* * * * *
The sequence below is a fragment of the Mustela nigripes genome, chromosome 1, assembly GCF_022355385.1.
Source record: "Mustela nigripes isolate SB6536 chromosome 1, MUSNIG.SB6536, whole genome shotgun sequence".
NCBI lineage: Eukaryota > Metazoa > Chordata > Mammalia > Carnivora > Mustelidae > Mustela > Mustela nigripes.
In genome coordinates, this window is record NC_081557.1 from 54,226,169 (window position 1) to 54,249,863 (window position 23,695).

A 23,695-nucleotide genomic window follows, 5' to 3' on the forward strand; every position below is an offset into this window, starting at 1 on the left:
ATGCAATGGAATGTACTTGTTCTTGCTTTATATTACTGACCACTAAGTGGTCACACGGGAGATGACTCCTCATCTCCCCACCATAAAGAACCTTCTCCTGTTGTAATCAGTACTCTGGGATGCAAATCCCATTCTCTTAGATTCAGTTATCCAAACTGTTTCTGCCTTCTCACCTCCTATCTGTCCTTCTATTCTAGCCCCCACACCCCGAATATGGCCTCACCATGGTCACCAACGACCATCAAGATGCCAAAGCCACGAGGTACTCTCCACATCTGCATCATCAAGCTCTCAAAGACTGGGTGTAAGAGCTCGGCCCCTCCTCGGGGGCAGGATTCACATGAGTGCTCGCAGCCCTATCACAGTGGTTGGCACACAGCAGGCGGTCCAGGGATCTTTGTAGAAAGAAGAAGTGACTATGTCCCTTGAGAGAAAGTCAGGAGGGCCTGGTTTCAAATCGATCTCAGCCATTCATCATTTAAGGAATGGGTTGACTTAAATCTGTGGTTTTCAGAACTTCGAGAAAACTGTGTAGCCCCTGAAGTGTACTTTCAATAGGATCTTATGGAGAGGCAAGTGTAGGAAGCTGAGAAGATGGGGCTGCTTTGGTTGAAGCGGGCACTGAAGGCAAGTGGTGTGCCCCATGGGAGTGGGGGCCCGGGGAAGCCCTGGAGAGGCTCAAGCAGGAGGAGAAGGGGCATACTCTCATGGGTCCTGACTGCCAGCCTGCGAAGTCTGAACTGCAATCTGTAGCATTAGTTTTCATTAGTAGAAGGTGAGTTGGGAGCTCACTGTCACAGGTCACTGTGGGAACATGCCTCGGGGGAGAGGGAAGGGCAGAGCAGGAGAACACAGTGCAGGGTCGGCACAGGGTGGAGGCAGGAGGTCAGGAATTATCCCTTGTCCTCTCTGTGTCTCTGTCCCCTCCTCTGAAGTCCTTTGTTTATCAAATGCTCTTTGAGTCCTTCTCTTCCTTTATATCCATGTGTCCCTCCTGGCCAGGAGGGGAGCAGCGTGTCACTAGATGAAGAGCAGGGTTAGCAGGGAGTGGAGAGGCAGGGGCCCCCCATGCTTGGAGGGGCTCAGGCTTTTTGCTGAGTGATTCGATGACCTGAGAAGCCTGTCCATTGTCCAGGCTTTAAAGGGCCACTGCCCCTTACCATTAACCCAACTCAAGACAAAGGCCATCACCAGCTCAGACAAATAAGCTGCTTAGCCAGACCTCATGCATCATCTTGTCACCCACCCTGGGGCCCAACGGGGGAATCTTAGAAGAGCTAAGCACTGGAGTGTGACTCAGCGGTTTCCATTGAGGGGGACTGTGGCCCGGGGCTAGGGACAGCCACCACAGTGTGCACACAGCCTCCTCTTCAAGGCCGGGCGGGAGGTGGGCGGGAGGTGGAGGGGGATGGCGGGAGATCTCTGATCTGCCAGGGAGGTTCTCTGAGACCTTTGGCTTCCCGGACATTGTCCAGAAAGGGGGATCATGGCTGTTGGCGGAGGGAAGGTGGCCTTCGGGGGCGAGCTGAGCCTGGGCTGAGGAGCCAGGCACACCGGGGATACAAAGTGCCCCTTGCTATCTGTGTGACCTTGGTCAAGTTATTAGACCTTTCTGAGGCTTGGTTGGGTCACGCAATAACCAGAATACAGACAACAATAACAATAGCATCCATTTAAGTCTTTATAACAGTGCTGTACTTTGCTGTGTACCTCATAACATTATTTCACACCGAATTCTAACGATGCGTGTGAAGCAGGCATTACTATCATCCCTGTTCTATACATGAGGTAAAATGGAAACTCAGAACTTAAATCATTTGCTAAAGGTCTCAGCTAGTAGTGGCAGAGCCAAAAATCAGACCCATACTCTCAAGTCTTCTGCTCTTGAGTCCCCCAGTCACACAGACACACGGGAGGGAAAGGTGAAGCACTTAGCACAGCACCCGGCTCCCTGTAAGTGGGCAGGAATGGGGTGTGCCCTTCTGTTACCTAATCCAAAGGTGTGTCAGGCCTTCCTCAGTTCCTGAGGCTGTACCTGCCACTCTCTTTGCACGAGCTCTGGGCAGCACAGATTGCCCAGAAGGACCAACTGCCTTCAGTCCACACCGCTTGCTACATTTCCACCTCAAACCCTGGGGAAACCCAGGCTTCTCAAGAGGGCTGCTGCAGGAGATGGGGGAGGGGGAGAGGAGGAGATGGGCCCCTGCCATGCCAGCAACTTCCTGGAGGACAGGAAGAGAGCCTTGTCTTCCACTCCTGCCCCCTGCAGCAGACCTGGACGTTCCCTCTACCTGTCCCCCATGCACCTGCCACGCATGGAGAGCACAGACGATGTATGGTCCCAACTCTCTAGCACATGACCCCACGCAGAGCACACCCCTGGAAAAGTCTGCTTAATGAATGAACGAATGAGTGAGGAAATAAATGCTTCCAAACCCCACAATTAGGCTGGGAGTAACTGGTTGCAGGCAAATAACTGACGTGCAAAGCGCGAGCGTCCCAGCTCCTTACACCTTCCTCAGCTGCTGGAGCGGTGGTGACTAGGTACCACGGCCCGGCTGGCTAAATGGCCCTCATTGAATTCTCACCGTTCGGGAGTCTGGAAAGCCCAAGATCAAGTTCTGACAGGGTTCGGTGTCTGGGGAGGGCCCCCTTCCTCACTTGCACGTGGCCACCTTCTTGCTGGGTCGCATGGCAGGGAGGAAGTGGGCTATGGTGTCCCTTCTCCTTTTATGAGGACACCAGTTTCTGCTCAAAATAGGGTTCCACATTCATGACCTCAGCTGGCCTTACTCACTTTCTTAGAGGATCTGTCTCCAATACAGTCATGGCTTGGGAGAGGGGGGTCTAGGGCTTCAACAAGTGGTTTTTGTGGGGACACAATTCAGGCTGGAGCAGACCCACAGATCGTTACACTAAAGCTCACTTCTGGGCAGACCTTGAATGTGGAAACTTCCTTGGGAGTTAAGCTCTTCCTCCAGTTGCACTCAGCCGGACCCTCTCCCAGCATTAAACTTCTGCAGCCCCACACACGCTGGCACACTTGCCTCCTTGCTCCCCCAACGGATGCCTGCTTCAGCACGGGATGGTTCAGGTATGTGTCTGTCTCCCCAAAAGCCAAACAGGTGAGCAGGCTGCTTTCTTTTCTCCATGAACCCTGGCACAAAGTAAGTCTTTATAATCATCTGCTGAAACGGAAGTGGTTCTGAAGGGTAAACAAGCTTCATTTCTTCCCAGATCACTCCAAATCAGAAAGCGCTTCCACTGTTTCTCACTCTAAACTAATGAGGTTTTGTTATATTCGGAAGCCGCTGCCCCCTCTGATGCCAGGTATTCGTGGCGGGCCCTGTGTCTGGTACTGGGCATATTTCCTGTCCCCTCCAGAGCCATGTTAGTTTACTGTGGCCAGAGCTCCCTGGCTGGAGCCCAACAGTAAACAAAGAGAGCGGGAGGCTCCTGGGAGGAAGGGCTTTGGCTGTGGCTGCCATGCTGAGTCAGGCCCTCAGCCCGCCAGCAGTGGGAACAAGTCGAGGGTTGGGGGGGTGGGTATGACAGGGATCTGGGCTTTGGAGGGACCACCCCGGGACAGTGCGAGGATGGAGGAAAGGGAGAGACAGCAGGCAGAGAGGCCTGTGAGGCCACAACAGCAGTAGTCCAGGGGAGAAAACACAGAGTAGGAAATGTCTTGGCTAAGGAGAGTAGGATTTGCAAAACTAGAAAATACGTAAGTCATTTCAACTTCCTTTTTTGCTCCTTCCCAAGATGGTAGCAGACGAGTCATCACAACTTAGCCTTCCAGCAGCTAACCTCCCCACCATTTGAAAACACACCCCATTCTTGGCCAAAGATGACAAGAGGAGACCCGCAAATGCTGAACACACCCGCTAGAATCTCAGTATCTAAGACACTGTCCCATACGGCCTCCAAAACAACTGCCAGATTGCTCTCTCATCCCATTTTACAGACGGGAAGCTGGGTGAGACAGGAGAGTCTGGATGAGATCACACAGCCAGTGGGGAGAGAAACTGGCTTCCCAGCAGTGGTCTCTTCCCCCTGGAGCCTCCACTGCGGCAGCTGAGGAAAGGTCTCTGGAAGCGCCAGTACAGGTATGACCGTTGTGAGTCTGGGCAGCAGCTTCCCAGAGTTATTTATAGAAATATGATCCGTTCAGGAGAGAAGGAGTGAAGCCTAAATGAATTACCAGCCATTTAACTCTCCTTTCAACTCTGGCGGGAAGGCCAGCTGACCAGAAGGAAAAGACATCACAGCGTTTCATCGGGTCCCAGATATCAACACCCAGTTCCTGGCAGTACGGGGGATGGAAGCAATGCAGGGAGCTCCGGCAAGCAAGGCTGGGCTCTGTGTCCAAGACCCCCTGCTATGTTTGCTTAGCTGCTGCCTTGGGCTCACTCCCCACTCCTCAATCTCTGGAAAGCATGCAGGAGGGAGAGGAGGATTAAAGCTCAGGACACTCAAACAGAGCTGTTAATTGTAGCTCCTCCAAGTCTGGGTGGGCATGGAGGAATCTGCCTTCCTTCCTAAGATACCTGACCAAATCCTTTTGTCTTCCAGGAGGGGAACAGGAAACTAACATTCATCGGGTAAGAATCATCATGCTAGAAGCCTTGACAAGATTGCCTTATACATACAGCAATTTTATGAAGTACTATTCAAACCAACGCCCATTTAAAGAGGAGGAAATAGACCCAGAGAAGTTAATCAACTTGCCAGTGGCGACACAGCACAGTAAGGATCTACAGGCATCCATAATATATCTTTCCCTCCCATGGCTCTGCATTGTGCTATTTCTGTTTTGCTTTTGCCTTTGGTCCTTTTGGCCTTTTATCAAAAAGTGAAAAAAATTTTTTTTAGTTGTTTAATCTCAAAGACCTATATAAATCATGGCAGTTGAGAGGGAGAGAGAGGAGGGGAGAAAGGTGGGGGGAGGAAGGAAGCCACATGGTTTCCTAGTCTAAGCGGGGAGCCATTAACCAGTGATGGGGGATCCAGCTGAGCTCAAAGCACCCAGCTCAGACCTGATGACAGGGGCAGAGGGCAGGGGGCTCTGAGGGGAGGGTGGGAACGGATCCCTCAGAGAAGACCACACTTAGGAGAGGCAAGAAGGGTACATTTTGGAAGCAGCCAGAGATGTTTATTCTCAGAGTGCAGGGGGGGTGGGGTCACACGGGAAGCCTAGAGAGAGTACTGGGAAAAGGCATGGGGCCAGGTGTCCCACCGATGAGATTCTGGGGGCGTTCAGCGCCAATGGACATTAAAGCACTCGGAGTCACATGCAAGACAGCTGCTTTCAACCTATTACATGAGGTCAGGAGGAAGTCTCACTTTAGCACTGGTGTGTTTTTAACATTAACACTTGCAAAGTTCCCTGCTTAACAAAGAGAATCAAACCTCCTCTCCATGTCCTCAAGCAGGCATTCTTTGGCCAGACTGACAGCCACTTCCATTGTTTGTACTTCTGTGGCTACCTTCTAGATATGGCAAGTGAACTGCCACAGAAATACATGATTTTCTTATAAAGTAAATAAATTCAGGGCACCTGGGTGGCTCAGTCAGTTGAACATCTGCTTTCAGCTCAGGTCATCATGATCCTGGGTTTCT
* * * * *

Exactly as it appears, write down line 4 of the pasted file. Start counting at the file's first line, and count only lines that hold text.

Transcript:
In genome coordinates, this window is record NC_081557.1 from 54,226,169 (window position 1) to 54,249,863 (window position 23,695).